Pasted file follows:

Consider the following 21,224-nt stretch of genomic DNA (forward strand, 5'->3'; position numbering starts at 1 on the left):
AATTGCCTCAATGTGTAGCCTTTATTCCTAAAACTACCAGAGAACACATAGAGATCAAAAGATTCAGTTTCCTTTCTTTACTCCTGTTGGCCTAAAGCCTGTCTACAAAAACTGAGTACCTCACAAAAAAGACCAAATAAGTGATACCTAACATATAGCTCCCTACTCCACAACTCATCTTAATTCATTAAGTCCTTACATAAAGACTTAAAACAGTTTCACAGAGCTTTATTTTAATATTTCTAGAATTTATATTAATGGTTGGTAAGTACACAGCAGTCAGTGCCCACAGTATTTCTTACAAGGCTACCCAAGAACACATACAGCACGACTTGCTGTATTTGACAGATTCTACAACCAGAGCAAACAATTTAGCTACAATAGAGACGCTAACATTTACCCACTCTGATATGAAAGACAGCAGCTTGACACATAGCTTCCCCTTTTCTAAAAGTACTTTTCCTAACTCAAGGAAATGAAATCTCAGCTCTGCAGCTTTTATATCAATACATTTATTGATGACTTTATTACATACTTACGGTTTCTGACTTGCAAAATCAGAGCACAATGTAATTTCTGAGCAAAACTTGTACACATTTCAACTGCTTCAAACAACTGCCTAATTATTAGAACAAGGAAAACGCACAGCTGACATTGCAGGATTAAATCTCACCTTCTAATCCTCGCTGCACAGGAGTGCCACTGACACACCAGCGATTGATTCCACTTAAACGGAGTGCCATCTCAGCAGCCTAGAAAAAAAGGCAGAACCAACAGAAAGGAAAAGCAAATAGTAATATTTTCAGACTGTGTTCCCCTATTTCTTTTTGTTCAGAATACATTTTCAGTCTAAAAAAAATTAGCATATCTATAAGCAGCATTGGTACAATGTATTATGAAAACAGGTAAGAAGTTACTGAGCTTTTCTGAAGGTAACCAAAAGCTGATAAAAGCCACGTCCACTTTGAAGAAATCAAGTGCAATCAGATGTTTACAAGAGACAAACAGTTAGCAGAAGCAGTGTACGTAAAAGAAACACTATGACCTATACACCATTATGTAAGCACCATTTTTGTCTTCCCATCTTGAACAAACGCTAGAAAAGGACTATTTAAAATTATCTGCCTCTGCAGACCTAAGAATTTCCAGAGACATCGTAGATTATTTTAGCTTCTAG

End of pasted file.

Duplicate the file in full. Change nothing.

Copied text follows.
Consider the following 21,224-nt stretch of genomic DNA (forward strand, 5'->3'; position numbering starts at 1 on the left):
AATTGCCTCAATGTGTAGCCTTTATTCCTAAAACTACCAGAGAACACATAGAGATCAAAAGATTCAGTTTCCTTTCTTTACTCCTGTTGGCCTAAAGCCTGTCTACAAAAACTGAGTACCTCACAAAAAAGACCAAATAAGTGATACCTAACATATAGCTCCCTACTCCACAACTCATCTTAATTCATTAAGTCCTTACATAAAGACTTAAAACAGTTTCACAGAGCTTTATTTTAATATTTCTAGAATTTATATTAATGGTTGGTAAGTACACAGCAGTCAGTGCCCACAGTATTTCTTACAAGGCTACCCAAGAACACATACAGCACGACTTGCTGTATTTGACAGATTCTACAACCAGAGCAAACAATTTAGCTACAATAGAGACGCTAACATTTACCCACTCTGATATGAAAGACAGCAGCTTGACACATAGCTTCCCCTTTTCTAAAAGTACTTTTCCTAACTCAAGGAAATGAAATCTCAGCTCTGCAGCTTTTATATCAATACATTTATTGATGACTTTATTACATACTTACGGTTTCTGACTTGCAAAATCAGAGCACAATGTAATTTCTGAGCAAAACTTGTACACATTTCAACTGCTTCAAACAACTGCCTAATTATTAGAACAAGGAAAACGCACAGCTGACATTGCAGGATTAAATCTCACCTTCTAATCCTCGCTGCACAGGAGTGCCACTGACACACCAGCGATTGATTCCACTTAAACGGAGTGCCATCTCAGCAGCCTAGAAAAAAAGGCAGAACCAACAGAAAGGAAAAGCAAATAGTAATATTTTCAGACTGTGTTCCCCTATTTCTTTTTGTTCAGAATACATTTTCAGTCTAAAAAAAATTAGCATATCTATAAGCAGCATTGGTACAATGTATTATGAAAACAGGTAAGAAGTTACTGAGCTTTTCTGAAGGTAACCAAAAGCTGATAAAAGCCACGTCCACTTTGAAGAAATCAAGTGCAATCAGATGTTTACAAGAGACAAACAGTTAGCAGAAGCAGTGTACGTAAAAGAAACACTATGACCTATACACCATTATGTAAGCACCATTTTTGTCTTCCCATCTTGAACAAACGCTAGAAAAGGACTATTTAAAATTATCTGCCTCTGCAGACCTAAGAATTTCCAGAGACATCGTAGATTATTTTAGCTTCTAG